Premier John Horgan has expressed doubt that any calls to limit inter-provincial travel is viable or legally possible, telling reporters on Thursday Jan 14. that the B.C Government was seeking advice on what options were available – if any.
“Canadians are free to travel within the borders of Canada,” he said.
Mayor of the District of Sparwood, David Wilks said that Horgan was correct on the difficulties facing the province when it came to any discussion on limiting travel across borders to reduce the risk of COVID-19 transmission within the community.
“Its extremely difficult to close the borders,” he said.
Wilks said that for a community like the Elk Valley right on the border with Alberta, a closed border wasn’t something that was viable, or something the community should want.
“We have so many people that come in daily to work at the coal mines. It would just be a nightmare to try and figure out who’s who in the zoo when they’re going back and forth … on a daily basis we have hundreds coming here to work at the four mines (from outside B.C.), whether it be employees or contractors.”
Wilks said he hoped that calmer heads would prevail and the borders would stay open. “I hope that people to do the right thing, which is if you don’t need to travel, don’t travel. Yeah, its quite appealing to come to a ski hill – I get it – but, if you don’t need to, in this point in time, don’t.”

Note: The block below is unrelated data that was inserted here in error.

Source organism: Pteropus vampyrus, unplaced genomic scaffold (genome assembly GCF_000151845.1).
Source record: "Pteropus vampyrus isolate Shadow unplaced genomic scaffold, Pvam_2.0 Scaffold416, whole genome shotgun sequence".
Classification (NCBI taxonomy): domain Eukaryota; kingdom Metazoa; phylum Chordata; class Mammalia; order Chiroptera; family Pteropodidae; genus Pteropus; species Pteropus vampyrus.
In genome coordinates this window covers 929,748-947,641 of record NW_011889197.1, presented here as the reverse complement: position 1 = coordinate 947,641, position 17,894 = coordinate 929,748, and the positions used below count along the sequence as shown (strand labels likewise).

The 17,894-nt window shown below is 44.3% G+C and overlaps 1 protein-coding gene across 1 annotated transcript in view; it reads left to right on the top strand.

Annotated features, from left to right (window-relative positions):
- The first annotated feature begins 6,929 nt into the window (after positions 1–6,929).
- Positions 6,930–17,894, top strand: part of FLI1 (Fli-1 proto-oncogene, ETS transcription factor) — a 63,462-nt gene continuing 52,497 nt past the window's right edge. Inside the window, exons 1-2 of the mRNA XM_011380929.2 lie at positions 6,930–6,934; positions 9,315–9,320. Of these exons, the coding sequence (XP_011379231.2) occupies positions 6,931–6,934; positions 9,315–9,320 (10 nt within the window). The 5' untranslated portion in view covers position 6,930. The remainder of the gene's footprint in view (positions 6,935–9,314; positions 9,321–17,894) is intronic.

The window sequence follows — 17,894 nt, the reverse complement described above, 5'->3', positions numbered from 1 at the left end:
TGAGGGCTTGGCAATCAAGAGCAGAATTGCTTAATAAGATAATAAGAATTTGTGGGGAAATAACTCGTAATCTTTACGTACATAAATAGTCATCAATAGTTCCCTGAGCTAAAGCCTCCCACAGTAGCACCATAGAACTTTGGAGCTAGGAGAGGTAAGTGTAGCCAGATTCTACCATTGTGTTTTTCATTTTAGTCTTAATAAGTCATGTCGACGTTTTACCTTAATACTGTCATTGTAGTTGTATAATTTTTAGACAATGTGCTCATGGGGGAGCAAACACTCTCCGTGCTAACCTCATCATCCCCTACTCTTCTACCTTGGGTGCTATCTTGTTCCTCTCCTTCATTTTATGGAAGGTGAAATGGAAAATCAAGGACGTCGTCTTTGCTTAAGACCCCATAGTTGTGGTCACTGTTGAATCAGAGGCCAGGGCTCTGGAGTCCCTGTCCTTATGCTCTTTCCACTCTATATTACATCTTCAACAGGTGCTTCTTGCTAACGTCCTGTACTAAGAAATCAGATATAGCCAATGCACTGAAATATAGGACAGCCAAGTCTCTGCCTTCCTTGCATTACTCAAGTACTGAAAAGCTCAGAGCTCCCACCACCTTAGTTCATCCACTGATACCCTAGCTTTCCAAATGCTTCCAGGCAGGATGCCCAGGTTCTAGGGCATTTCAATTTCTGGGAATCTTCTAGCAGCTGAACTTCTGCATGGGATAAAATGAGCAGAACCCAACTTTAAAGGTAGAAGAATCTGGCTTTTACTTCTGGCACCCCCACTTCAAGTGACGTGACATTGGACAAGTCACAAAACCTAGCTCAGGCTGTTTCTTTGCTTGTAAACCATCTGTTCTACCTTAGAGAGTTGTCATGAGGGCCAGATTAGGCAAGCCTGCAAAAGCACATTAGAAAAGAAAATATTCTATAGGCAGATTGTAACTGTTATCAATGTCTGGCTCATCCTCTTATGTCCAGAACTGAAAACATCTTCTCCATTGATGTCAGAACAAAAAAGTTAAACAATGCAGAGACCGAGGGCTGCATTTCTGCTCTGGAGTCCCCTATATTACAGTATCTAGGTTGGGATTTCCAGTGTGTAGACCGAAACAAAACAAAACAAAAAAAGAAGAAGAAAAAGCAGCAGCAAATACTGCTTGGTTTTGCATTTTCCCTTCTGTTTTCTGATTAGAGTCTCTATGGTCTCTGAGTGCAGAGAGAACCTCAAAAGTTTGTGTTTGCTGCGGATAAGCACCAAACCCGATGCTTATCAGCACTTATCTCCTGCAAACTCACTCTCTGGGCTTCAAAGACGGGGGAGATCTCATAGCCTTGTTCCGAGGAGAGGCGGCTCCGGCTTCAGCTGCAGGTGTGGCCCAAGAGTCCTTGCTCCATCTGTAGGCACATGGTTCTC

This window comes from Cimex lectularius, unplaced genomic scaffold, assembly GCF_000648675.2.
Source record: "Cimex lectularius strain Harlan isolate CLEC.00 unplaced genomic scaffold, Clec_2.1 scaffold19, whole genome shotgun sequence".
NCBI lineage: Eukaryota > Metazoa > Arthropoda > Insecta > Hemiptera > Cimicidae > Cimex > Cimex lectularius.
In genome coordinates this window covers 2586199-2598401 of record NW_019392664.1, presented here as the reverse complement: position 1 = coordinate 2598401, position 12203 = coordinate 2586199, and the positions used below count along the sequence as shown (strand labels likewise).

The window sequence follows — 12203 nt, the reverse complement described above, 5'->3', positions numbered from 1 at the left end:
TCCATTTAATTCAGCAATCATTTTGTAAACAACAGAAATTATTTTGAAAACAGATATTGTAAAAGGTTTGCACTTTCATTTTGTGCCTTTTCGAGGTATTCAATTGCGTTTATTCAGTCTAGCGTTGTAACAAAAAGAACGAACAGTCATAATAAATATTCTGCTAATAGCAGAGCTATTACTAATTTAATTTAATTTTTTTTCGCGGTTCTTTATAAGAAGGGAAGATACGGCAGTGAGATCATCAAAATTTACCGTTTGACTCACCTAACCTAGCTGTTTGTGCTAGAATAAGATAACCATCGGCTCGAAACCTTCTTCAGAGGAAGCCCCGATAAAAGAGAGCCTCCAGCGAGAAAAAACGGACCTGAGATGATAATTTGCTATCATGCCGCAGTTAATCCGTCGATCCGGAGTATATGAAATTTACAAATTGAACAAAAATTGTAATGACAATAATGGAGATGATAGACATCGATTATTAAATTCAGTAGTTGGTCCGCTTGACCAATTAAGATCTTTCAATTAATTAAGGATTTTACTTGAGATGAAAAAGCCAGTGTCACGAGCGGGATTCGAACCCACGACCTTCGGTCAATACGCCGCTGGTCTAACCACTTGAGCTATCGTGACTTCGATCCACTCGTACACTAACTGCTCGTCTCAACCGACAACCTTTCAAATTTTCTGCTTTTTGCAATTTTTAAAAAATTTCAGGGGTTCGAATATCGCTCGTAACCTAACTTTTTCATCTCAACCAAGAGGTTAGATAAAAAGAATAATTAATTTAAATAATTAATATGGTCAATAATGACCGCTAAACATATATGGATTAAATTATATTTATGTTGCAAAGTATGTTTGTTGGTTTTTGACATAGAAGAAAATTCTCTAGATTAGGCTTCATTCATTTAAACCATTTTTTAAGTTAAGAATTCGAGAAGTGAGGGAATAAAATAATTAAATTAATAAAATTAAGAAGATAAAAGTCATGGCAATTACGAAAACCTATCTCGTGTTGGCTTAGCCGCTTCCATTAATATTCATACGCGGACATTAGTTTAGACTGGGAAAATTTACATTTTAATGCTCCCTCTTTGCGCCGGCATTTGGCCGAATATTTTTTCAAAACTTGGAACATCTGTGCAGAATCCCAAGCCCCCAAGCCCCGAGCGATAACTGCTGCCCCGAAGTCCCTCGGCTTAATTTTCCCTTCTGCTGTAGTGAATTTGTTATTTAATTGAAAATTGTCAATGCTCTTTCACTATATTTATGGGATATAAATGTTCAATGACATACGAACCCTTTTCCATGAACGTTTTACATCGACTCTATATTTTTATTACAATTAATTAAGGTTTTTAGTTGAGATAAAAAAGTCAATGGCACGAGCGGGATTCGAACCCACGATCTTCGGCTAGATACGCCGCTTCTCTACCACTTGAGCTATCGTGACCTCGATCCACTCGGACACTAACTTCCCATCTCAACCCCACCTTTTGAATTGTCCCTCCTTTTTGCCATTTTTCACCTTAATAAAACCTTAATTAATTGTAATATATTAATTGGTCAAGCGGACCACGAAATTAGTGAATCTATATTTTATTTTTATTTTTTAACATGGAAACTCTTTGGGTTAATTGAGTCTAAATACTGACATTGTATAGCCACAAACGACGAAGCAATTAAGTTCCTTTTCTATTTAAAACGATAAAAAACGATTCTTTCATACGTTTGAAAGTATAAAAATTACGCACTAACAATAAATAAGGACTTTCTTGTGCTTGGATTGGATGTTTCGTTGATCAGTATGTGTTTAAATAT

Wilks said he believed any calls in the community to close off B.C. were unrealistic.
“The reality is that things just don’t work out that way.
Wilks said that on a municipal level, there was no appetite for pushing for closed borders in the region. “It’s certainly not within our jurisdiction anyways – it would certainly be something that would have to come from the province or the federal government.
“I think we all realize its a win and a lose – if it were to happen you could kiss the tourism for the next few months goodbye, which would mean significant challenges for Fernie, Invermere, Kimberley – and if you leave it open, you run the risk of having people coming to the province that may be infected with COVID-19.”
Wilks said the issue of borders kept coming up because of outbreaks in resort towns like Revelstoke and Big White, saying that community concern was valid, “but you have to look at the whole of the problem, and I don’t know if shutting down a border is a step you want to take.”
The manpower was simply unavailable to police any border restrictions too, said Wilks.
“(It’s) not even close to viable – we have an 18-person detachment in the Elk Valley who are responsible all the way from South Country to Elkford – and as I’ve tried to explain to people, just because COVID came doesn’t mean that every other aspect of policing stopped.
“It kept going. They still have everything else they need to deal with, and manning a border 24 hours a day until this is over is impossible.”
He said he believed the community would be past the challenges of the pandemic soon given the ongoing roll-out of the vaccine combined with compliance with public health orders would mean there would be no need to close borders at all.
“In a few months… we’ll be through this.”
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